Written by Damien Burrows
At 1218m elevation, Mt Elliot is, according to the Bonzle website, the 19th highest mtn in Qld. Its certainly the highest in the Townsville region and is easily visible from many locations around the city. Not being part of a mountain range, Mt Elliot stands out in its isolation, exerting an irresistible draw on adventurers and peak baggers. Many people dream of summiting this local icon, and although the National Park is on our city’s doorstep, very few people have summited the mountain. Its long, steep and after the falls, there is no defined trail to the summit – you have to make your own way.
Coronavirus had ended my travel plans and after a Friday afternoon PM from Michael who also had the same issue, I didn’t need to give it any thought before instantly agreeing to this last-minute adventure (these are often the best ones). Debbie must have felt the same and about 14hrs later, the three of us started from the Alligator Ck campground at 0540hrs, walking by headlamps in the cool of the morning. Despite de-shoeing at two creek crossings, the wet grass on the powerline track seeped through my boots, thus beginning 13 hours of sodden feet, later begetting blisters on both little toes. We practised our corona-distancing etiquette as we walked (easier said than maintained).
Michael led with a cracking pace, and we arrived at the magnificent Alligator Ck Falls in 2hrs. We crossed the creek and after only a short break by the water, began ascending the falls, arriving at the infinity pool after 30 minutes of very steep climbing. Some might consider this to be the ‘top of the falls’ but its only about half way up the full series of rock face falls that are so readily visible on Google Earth. Thankfully the rock faces in the upper falls area were mostly dry. In the wet, they would be incredibly slippery and dangerous (I know of two people who have slipped and fallen here, both requiring helicopter retrievals for badly broken legs). Water was still seeping across the rock faces in various places through cracks and from surrounding vegetation, leaving a slippery slime on the rock faces. A further 20mins of ascending the steep rock faces above the infinity pool was a tremendous workout for our calves and hot work in general, fully exposed to the morning sun.
After finally clearing the steeply-sloping rockfaces, we started ascended the more shaded creek itself, with one magnificent waterfall/slides after another. With the summit as our objective, we couldn’t linger, but one could easily spend all day exploring just this section of the creek. After 90mins following the shady creekline (4.5hrs since we started at the car park), we had a food break at the point where we would leave the creek and head directly for the summit, following a virtual trail created by Stephen Donelsen in 2006. (note that you can also achieve the summit by following the creek but that is probably slower). We began the climb at 1015hrs and for the next 3 quad-busting hrs, ascended steeply under a shady rainforest canopy. Fortunately, the understory was relatively clear all the way to the summit, and did not significantly detain our progress. That said, both Michael and I arrived at the summit with bloodied legs and he with a torn shirt (on its maiden hike no less). Whilst ascending, Michael encouraged us to maintain the pace by using what became the oft-repeated catch phrase of the day – ‘chop chop’. From leaving the creek line to the summit, we gained 570m of elevation covering 2.5km of distance – that’s a 23% gradient (Castle Hill road by comparison is half the height with only a 9% gradient).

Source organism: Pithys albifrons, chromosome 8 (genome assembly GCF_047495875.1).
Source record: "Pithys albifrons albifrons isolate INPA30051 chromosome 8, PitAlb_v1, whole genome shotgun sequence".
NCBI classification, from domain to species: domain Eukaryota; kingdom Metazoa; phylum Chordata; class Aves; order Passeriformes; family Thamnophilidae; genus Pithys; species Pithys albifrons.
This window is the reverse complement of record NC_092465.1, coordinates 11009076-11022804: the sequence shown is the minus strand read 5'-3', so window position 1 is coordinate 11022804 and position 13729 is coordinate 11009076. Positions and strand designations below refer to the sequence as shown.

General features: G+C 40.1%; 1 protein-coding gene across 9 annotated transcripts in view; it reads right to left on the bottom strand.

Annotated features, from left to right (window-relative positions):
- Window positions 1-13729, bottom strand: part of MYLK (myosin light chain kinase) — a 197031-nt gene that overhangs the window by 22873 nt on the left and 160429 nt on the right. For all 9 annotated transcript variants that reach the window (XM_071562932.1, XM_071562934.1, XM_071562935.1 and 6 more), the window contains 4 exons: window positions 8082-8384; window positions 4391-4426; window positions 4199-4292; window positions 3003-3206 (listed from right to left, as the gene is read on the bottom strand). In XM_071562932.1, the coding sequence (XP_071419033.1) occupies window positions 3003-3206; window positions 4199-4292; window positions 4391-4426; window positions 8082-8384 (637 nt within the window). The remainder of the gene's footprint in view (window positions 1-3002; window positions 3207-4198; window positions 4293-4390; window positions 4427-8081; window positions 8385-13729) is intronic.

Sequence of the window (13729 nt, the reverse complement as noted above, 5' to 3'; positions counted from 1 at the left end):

The summit is a very long and flat ridge, with no distinct peak. It took a little while exploring amongst the moss-covered trees there to satisfy ourselves that there was no greater elevation to be gained and there we rested for lunch, photos, and the mandatory TSV Hike and Explore video. Debbie even enjoyed a white wine – no mountain is too big or steep to leave that behind. Being covered in rainforest, there is no view to be had from the summit, or anywhere along the ascent from the creek, its just the beauty of the rainforest and the soul-lifting sense of satisfaction from visiting such a special place. A cool, moist mountain breeze over lunch recharged us, even as the mossies clouded around (there’s no escape even up there).
In contrast to the slow ascent, we descended back to the creek in 55 laughter-filled mins, enjoying a cold swim, euphoric at what we had achieved and the beauty of the mountain. However, rain clouds were starting to gather and we needed to get down past the rock faces at the falls before it rained, so we made haste. The clouds had retreated by the time we arrived at the top of the falls, allowing us time to enjoy the cool of the late afternoon, have a swim, take in the views of the cane farms and wetlands across the Haughton floodplain, make more videos and reflect joyously on our achievement. Even though we still had another 2.5-3hrs of walking to complete the hike, we knew that nothing could take away what we had achieved and that feeling kept us skipping on the long twilight march back to our cars. Just before dusk, we came across 3 horses on the track, who watched us closely before slowly sauntering off.
Upon arrival at the carpark, at 1915hrs, after just over 13.5hrs of hiking, Michael’s Garmin had registered 31.7km but mine only 29.7km, so, just to be sure, I made Michael and Debbie join me in a 300m circuit of the carpark in the dark till my Garmin beeped its 30th 1km signal of the day.
Stats – max elevation 1218m, distance >30km, total walk time >13.5hrs, swims – 2, brand-new torn shirts – 1 (oh Michael!!), cut legs – 2
Wildlife tally – three snakes, three horses and one very angry pig near the base of the falls that let us know its displeasure and had our heartbeats racing.